Trying to find the best medical doctor for your family can feel overwhelming. There are a number of things to consider, such as credentials, specializations and location. Moreover, the terms "general practitioner" and "family practitioner" might be hard to distinguish as you search for a provider. Learn the differences between the two and how a family practice can meet more of your needs.
General Practice Versus Family Practice
Before choosing any doctor, you want to inquire about what license to practice they hold, which can vary depending on the state, and their training background.
A general practice doctor has the least number of training requirements compared to other types of doctors. After medical school, general practitioners are only required to do a one-year internship before they can get a license to practice.
A benefit of going to a general practitioner is that it opens up more possibilities from which to choose your doctor, particularly if you are single and not looking for a family practice in particular. However, the downside is that a general practice doctor has the least amount of training and experience.
General practice doctors are becoming a thing of the past due to additional medical training and insurance requirements. Dr. Kevin Gebke, a family and sports medicine physician from Indiana University Health, says the term "general practice" used to mean a physician who did not complete a residency in order to acquire a specific specialization.
Today, however, a vast majority of physicians complete a residency and become board-certified in a specialty, in addition to being licensed in their state. Therefore, considering general practitioners will probably not increase your number of options by a large amount.
The term "family practice" is now commonly referred to as "family medicine" and includes doctors certified in the specialty of treating families. In other words, they provide care in all areas for people of all ages. Dr. Gebke shares that he became a family physician because "it provided the best training to care for all people in the community."
To become a family practitioner, a doctor is required to complete a three-year residency after medical school that focuses on family medicine. You can find individual family physician practitioners as well as offices that house several family physicians in a joint practice.
Reasons for Choosing a Family Practice
Once you've determined a doctor is properly licensed and trained in family care, the choice "really comes down to relationships, access, and quality of care metrics," according to Dr. Gebke. It's a personal decision you and your family must make, but there are plenty of reasons to choose family medicine.
Broad Medical Training
Family physicians are trained to evaluate, diagnose, and treat a wide variety of health concerns for people of any age. This reduces the number of doctors your family would have to see on an out-patient basis. In addition to general medicine, family physicians can offer care in areas of sub-specialization such as pediatrics, sports medicine, pain medicine, obstetrics and geriatrics.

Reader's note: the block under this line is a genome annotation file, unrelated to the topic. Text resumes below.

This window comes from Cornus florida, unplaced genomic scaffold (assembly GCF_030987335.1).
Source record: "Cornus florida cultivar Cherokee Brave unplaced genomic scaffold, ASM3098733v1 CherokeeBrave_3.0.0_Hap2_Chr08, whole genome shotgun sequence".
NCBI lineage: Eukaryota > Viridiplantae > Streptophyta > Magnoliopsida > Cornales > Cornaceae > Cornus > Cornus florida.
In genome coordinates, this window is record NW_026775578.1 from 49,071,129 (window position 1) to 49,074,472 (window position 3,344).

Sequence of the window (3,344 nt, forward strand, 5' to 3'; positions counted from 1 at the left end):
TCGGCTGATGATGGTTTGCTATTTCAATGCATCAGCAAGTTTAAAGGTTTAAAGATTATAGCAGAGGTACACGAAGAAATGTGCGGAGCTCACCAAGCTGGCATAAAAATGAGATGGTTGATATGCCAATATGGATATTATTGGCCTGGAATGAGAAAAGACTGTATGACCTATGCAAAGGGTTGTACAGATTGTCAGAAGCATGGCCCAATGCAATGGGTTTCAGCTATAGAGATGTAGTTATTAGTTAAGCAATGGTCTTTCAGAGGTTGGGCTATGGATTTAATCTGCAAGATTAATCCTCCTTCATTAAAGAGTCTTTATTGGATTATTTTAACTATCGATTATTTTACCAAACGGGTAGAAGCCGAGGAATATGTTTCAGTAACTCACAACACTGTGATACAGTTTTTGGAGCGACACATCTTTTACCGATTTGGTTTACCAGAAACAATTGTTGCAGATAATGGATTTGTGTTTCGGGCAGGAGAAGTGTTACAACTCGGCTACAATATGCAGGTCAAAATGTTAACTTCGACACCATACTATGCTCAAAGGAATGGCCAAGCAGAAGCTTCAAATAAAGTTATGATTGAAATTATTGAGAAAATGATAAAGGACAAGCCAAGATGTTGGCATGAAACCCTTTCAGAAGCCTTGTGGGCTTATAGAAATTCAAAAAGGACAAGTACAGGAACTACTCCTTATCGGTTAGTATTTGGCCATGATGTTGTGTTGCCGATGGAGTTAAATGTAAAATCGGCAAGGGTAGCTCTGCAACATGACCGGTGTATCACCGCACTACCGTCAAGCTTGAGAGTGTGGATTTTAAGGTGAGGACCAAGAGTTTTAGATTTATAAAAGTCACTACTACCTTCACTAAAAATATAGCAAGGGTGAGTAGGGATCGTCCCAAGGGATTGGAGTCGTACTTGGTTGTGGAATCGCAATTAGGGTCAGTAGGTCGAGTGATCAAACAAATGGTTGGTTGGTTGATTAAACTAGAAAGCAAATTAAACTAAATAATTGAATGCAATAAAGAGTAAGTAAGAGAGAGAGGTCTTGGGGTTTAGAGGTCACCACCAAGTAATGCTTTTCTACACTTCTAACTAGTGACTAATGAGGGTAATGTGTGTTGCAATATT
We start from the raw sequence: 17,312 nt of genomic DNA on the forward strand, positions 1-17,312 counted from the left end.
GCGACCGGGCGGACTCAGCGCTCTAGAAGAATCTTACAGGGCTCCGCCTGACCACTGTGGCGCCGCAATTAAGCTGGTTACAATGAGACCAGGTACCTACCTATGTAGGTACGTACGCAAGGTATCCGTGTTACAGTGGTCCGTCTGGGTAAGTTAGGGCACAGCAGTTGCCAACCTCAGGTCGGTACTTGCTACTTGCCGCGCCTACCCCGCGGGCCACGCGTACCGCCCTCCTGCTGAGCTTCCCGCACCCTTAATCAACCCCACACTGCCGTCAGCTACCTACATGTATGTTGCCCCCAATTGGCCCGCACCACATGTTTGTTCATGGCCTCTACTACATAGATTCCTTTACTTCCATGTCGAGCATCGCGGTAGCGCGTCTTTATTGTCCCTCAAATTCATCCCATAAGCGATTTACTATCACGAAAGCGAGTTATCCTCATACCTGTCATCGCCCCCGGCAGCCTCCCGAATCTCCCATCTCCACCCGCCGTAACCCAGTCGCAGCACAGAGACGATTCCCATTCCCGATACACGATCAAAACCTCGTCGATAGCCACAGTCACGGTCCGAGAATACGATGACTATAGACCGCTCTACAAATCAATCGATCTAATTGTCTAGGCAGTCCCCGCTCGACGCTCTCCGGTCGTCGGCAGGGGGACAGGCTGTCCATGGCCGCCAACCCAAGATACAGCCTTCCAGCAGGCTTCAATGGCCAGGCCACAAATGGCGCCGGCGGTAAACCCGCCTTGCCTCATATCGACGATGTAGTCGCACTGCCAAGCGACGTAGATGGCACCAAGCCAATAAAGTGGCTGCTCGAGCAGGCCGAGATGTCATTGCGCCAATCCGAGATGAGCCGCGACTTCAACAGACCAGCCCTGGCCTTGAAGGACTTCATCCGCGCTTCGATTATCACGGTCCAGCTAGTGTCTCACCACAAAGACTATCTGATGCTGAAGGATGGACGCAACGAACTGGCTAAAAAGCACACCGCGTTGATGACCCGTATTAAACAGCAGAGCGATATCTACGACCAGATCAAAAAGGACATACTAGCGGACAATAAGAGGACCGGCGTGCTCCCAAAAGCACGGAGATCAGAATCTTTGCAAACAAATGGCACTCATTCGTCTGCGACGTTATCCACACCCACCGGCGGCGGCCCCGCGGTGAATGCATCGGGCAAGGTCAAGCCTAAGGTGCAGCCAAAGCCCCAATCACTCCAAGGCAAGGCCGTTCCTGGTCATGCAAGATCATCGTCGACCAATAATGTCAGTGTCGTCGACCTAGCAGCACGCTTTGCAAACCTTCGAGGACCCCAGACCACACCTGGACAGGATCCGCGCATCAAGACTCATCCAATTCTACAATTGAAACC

Furthermore, behavioral health has increasingly become a training focus for family practice, rounding out overall care and treatment. This includes the ability to diagnose, manage and coordinate care for mental illness and behavioral issues for patients of all ages. Examples of such issues are depression, anxiety, and impulse control problems. As a result, family physicians can determine the influence of biomedical factors on mental and behavioral problems, in addition to environmental influences.
Moreover, expectations for the number of competencies that family physicians should have continues to increase. A study with medical experts identified 76 competencies that family doctors should have, ranging from a child's common cold to nicotine addiction, to high blood pressure, to dementia. In addition, for geriatric care alone, medical experts identified 26 competencies that family practitioners should have.
Convenience and Longevity of Care
One of the biggest draws of a family medicine doctor is that all members of the family can go to one location for routine healthcare from childhood through adulthood. "Most patients will choose convenience over loyalty to a physician," shares Dr. Gebke. The ability to take your kids and your parents to the same office, and maybe even on the same day, provides optimum convenience for many families. Family medicine practices are more common today, even in small towns.
Furthermore, over time, your family physician will have comprehensive knowledge of your and your family's medical history so they can provide the best care. You will also develop a more personal relationship and rapport with the doctor over time.
Continuity of Care
As you age, your healthcare needs change. Patients moving from one type of doctor's office to another could lose quality care as they transition because of the time it takes to transfer records and get acquainted with a new doctor. A family physician eliminates the need for these transitions, because they can treat you and accommodate your needs from birth to old age.
Comprehensive Care for Your Family
Though there may be a few additional factors to consider when selecting a doctor for your family, at least now you know whether to choose a family physician or a general physician. A family physician can care for all ages in your entire family, to address a wide range of concerns.